Larry and I attended the dedication of the brand new Tiverton Public Library. This was a project fourteen years plus in the making, and the results are just beautiful. The building itself is lovely, and according to many who spoke, very functional. There are free-standing computer workstations throughout. I was also told my existing library card will still work, and ordering books online will remain the same.
The event began with a local Boy Scout color guard, who led the Pledge of Allegiance. Larry, of course, took off his hat. The rest of us stood and recited what we learned so long ago in elementary school with hands held over our hearts. I teared up a little, and felt sad at all the controversy over this very patriotic ceremony. I just love it.
Next, the Greater Tiverton Community Chorus sang "From Sea to Shining Sea", by Samuel A. Ward. This is the chorus I sing in once a year. I plan to go back just to sing again this summer as well, but won't be here for the late August concerts. They did a beautiful job, and made me tear up again! I hooted loudly at the end feeling so proud of all my friends up there. I wished I was with them. They also ended the ceremony with a beautiful and very appropriate song, "Take Care of This House", by Leonard Bernstein. "...this house is the hope of us All." Lovely words.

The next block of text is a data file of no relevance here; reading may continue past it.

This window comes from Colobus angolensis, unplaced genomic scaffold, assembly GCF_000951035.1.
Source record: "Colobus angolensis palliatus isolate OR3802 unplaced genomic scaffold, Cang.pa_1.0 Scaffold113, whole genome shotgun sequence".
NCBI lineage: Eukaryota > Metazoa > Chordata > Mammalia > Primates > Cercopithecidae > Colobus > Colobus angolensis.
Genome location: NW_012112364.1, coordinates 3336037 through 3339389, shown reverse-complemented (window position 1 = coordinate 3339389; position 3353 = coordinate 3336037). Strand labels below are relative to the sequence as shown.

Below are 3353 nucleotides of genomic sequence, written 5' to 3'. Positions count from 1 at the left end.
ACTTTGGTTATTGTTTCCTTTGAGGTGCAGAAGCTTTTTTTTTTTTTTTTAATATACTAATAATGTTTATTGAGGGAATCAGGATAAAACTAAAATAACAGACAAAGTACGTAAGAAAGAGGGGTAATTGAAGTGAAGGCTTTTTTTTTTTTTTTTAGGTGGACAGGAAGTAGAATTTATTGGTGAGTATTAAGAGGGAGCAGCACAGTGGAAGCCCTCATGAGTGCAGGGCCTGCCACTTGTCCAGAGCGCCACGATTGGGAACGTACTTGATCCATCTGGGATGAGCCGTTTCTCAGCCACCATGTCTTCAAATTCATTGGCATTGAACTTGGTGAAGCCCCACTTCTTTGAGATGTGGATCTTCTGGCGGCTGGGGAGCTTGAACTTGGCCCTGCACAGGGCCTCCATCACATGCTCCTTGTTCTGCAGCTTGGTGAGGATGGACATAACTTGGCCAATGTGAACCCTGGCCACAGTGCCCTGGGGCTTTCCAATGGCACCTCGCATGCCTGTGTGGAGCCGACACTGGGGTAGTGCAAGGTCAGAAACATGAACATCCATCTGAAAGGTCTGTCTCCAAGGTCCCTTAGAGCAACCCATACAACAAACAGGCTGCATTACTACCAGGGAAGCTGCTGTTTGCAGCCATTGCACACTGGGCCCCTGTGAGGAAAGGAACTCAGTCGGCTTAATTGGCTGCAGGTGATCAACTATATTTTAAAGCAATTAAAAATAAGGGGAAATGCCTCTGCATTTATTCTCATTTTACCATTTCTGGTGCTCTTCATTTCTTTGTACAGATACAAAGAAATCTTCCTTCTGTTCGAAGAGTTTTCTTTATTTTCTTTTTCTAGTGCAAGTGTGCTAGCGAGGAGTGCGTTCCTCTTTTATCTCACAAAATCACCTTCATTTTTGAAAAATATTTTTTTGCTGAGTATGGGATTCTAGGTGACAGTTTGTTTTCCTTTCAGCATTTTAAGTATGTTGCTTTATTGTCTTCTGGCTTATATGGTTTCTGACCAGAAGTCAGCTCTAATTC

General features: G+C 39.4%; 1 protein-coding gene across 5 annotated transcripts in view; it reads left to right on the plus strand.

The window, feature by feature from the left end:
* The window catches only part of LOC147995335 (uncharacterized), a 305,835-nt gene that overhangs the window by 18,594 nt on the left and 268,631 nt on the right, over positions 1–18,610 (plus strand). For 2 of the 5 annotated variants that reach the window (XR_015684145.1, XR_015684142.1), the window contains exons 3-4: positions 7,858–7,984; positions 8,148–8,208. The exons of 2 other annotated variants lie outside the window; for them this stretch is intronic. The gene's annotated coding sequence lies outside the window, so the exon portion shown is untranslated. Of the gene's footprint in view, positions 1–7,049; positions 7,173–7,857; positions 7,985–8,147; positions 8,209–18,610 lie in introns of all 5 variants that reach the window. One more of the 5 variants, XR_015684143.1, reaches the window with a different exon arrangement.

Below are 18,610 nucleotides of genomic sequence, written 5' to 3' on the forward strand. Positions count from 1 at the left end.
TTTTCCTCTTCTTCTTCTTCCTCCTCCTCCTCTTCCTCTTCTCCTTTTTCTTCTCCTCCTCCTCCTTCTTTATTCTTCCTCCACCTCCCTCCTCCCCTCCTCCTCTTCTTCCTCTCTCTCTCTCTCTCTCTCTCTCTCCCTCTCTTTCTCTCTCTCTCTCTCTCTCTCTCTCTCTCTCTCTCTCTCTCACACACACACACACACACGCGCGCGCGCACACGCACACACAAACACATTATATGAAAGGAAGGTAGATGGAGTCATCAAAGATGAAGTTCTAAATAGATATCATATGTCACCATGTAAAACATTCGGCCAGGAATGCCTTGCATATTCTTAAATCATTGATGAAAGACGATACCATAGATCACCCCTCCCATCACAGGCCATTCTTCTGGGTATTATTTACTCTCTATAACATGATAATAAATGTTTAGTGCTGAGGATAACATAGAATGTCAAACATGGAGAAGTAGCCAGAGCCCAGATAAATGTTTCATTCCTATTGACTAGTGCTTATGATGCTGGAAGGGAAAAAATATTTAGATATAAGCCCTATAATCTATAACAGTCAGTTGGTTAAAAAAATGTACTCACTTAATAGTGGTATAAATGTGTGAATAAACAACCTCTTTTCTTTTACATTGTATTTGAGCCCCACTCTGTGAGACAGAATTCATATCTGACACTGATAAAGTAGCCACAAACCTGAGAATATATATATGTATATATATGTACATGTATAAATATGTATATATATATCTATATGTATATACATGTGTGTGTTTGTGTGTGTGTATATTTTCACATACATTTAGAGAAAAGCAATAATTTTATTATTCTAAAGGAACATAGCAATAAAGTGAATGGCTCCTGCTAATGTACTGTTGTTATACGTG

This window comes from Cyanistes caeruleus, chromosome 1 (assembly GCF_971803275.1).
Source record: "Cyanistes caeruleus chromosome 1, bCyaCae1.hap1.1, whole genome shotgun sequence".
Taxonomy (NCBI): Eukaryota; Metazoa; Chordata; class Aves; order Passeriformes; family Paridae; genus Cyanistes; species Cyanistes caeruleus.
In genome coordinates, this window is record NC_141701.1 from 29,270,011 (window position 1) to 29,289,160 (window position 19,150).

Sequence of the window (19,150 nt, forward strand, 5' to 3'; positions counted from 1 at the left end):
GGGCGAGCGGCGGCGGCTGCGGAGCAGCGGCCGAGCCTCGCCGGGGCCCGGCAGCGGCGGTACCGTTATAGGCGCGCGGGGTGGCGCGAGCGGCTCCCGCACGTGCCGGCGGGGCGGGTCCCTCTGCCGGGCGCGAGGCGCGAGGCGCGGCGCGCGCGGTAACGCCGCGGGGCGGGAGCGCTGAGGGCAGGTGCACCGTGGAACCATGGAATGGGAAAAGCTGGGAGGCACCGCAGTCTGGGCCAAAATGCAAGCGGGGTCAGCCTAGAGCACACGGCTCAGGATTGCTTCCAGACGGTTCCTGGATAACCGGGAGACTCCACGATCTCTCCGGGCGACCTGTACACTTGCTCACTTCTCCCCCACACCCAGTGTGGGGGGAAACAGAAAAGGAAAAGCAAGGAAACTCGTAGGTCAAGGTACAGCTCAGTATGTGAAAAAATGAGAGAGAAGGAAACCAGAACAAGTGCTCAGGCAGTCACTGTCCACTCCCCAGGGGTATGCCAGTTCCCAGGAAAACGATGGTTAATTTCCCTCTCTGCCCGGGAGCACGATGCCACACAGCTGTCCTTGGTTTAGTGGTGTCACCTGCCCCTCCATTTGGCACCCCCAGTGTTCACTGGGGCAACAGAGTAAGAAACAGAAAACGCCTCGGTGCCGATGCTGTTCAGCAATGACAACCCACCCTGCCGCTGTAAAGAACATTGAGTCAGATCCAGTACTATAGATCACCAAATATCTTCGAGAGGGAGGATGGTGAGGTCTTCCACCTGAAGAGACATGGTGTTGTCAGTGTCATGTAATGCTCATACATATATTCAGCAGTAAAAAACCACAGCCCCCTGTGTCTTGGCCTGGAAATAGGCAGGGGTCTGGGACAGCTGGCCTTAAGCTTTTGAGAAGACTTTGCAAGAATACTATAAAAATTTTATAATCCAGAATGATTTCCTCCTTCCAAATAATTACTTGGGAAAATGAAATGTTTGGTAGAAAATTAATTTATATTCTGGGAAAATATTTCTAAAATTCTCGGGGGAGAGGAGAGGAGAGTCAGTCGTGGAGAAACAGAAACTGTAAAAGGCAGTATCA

Local people spoke about their love of this project and all the hard work that went into make this dream a reality. A particular favorite was Brett Pelletier, Town Council Liaison. He quoted his favorite author, P. G. Wodehouse, with "Right Ho!" to all involved, referencing his "Right Ho, Jeeves" book.
The keynote speaker was Michael J. Tougias, whose best-selling book, "King Phillip's War", includes this town and Little Compton's roles in that war. I bought a copy and asked him to autograph it. His latest book, "The Finest Hours", will be made into a Disney action movie set to come out in 2016. His entertaining speech talked about how libraries influenced his life in three different phases: when he was thirteen and got into lots of trouble in school, at age thirty when he began to write, and at age fifty when he continued to do research for his writing. He praised librarians and archivists for all their hard work, and credited their efforts to making his research and published works a success.